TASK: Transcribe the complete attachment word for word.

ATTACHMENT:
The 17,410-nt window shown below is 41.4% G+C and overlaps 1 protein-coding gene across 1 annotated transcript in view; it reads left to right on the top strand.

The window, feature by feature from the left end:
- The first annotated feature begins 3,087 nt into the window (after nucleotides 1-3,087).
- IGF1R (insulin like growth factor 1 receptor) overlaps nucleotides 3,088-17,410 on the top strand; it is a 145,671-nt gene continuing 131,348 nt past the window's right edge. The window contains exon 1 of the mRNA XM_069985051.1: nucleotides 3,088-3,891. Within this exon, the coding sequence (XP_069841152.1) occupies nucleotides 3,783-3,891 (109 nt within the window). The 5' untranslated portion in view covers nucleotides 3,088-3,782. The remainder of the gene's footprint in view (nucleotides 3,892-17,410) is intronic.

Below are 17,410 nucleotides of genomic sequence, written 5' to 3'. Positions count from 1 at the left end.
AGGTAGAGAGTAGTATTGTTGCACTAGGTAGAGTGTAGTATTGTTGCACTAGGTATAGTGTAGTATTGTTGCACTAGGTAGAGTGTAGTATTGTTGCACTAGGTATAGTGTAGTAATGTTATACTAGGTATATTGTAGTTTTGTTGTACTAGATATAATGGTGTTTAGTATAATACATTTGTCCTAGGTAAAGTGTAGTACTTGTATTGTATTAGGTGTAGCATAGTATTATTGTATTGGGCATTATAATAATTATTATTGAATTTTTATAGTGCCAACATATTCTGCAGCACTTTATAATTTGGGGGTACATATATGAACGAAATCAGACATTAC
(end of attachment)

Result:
The 17,410-nt window shown below is 41.4% G+C and overlaps 1 protein-coding gene across 1 annotated transcript in view; it reads left to right on the top strand.

The window, feature by feature from the left end:
- The first annotated feature begins 3,087 nt into the window (after nucleotides 1-3,087).
- IGF1R (insulin like growth factor 1 receptor) overlaps nucleotides 3,088-17,410 on the top strand; it is a 145,671-nt gene continuing 131,348 nt past the window's right edge. The window contains exon 1 of the mRNA XM_069985051.1: nucleotides 3,088-3,891. Within this exon, the coding sequence (XP_069841152.1) occupies nucleotides 3,783-3,891 (109 nt within the window). The 5' untranslated portion in view covers nucleotides 3,088-3,782. The remainder of the gene's footprint in view (nucleotides 3,892-17,410) is intronic.

Below are 17,410 nucleotides of genomic sequence, written 5' to 3'. Positions count from 1 at the left end.
AGGTAGAGAGTAGTATTGTTGCACTAGGTAGAGTGTAGTATTGTTGCACTAGGTATAGTGTAGTATTGTTGCACTAGGTAGAGTGTAGTATTGTTGCACTAGGTATAGTGTAGTAATGTTATACTAGGTATATTGTAGTTTTGTTGTACTAGATATAATGGTGTTTAGTATAATACATTTGTCCTAGGTAAAGTGTAGTACTTGTATTGTATTAGGTGTAGCATAGTATTATTGTATTGGGCATTATAATAATTATTATTGAATTTTTATAGTGCCAACATATTCTGCAGCACTTTATAATTTGGGGGTACATATATGAACGAAATCAGACATTAC